Before NHL get green light to resume play, one major hurdle remains for players, staff with families

(Photo by Minas Panagiotakis/Getty Images)

The Bruins may not step foot inside TD Garden for the remainder of 2020, but David Pastrnak isn't all that concerned about Boston's pursuit of a Stanley Cup being constrained to one neutral-site rink.

For the B's winger, playing 40+ games away from the friendly confines on Causeway Street is part of the grind of a regular NHL campaign — albeit the longest road trip for most clubs usually hovers around 10-12 days.

The format involved in the NHL's approved "Return to Play" is a completely different animal — with teams in the midst of deep playoff runs expected to remain at said venues and under strict protocol for months, if necessary.

For younger players like Pastrnak, it's more of an unorthodox, extended road trip than anything else.

“For me, not as much,” Pastrnak said of how being under in a hub city 'bubble' would affect him. “I mean I don't have kids, you know? Pretty much I just have a girlfriend. I'm young. For me it's I don't have many superstitions on game day, so for me it's gonna be just like on the road. Obviously you're gonna be there for a while. So it's not going to change much for me. I'm just going to think about it like a road game."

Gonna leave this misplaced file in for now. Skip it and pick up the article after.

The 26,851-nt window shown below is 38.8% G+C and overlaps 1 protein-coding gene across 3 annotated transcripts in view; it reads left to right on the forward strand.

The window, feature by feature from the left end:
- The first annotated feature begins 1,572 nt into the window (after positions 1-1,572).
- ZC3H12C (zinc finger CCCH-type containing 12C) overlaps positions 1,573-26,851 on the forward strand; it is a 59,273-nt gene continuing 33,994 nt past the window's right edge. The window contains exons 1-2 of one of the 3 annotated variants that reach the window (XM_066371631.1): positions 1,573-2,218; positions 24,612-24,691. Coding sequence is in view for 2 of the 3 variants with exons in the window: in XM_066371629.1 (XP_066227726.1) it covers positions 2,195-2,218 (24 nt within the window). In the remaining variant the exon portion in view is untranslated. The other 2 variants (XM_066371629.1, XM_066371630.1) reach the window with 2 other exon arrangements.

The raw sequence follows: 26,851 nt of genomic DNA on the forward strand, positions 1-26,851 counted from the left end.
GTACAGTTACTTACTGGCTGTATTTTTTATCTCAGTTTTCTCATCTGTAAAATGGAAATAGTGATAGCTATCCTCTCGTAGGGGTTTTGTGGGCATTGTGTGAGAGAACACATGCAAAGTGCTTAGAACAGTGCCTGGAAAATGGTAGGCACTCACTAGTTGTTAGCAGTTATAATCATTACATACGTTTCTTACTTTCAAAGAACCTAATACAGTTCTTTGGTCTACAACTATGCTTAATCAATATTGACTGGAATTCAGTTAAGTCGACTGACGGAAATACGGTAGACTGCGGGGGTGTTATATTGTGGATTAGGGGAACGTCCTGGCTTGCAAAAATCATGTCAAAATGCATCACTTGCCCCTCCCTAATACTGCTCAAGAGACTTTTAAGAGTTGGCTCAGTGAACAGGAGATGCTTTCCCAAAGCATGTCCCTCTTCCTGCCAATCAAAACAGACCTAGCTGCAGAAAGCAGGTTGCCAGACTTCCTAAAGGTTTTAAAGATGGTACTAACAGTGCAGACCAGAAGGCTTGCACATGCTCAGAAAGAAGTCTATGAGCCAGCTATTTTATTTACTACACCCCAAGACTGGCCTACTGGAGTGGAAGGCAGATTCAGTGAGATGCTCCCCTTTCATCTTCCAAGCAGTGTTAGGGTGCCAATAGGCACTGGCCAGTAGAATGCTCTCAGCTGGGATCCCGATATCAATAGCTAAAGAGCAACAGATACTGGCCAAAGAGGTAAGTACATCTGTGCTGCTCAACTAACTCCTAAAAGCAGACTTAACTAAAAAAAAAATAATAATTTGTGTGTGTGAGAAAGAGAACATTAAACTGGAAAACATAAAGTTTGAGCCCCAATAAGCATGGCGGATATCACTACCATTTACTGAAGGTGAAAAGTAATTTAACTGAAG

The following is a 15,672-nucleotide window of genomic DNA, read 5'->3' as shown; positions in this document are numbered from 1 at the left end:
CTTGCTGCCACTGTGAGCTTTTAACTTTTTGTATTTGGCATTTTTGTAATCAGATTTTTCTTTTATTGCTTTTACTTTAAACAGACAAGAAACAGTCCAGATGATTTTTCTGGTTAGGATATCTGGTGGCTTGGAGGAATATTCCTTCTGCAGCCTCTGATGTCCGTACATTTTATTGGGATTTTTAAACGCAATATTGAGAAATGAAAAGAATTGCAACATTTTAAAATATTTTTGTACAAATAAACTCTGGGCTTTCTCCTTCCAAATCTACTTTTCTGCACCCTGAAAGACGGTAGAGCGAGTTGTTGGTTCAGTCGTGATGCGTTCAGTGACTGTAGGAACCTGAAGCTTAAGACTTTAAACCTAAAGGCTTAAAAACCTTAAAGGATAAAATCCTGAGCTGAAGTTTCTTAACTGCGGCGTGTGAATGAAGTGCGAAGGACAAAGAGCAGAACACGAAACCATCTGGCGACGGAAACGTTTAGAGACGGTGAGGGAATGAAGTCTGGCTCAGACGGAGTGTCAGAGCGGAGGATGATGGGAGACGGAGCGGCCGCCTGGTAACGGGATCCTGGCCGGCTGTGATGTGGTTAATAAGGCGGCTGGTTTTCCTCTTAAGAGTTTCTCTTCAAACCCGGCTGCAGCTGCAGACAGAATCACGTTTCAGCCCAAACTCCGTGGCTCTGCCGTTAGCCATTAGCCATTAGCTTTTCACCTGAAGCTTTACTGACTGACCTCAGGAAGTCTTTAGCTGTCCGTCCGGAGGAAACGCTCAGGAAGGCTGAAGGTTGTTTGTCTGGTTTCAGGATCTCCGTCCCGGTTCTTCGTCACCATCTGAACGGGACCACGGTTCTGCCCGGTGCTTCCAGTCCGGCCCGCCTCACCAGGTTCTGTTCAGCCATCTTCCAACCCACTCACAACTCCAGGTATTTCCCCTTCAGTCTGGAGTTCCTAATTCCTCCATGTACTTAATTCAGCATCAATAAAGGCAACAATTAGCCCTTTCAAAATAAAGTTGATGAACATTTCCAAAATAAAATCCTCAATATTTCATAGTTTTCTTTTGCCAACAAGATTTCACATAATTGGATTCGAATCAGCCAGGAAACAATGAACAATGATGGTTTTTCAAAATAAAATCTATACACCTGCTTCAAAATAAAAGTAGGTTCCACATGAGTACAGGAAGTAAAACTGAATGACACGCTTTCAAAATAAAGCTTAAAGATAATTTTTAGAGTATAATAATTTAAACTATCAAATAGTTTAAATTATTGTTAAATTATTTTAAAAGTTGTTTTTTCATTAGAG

But many other players across the league are not in the same boat as Pastrnak when it comes to the reality of potentially packing their bags and spending months on end away from their families.

Even though the NHLPA’s talks with the league have been more restrained and cordial than some other pro sports — baseball, namely — that doesn’t mean that all parties involved are out of the woods when it comes to enacting the framework “Return To Play” plan agreed to last month.